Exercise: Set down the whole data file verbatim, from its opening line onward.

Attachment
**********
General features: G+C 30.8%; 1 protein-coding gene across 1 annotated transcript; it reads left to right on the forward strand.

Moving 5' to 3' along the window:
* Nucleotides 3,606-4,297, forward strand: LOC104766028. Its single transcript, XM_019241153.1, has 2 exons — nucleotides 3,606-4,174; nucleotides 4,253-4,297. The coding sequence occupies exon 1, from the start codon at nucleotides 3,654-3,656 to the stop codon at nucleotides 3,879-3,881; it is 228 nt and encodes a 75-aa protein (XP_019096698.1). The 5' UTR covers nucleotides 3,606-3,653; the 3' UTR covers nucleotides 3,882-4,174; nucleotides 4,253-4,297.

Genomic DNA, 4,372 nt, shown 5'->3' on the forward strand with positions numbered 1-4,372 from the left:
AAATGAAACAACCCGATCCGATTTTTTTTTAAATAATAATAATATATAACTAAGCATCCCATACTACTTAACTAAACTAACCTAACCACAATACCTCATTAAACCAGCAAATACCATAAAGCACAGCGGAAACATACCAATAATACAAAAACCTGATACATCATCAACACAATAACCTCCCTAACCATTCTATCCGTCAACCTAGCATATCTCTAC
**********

General features: G+C 30.8%; 1 protein-coding gene across 1 annotated transcript; it reads left to right on the forward strand.

Moving 5' to 3' along the window:
* Nucleotides 3,606-4,297, forward strand: LOC104766028. Its single transcript, XM_019241153.1, has 2 exons — nucleotides 3,606-4,174; nucleotides 4,253-4,297. The coding sequence occupies exon 1, from the start codon at nucleotides 3,654-3,656 to the stop codon at nucleotides 3,879-3,881; it is 228 nt and encodes a 75-aa protein (XP_019096698.1). The 5' UTR covers nucleotides 3,606-3,653; the 3' UTR covers nucleotides 3,882-4,174; nucleotides 4,253-4,297.

Genomic DNA, 4,372 nt, shown 5'->3' on the forward strand with positions numbered 1-4,372 from the left:
AAATGAAACAACCCGATCCGATTTTTTTTTAAATAATAATAATATATAACTAAGCATCCCATACTACTTAACTAAACTAACCTAACCACAATACCTCATTAAACCAGCAAATACCATAAAGCACAGCGGAAACATACCAATAATACAAAAACCTGATACATCATCAACACAATAACCTCCCTAACCATTCTATCCGTCAACCTAGCATATCTCTAC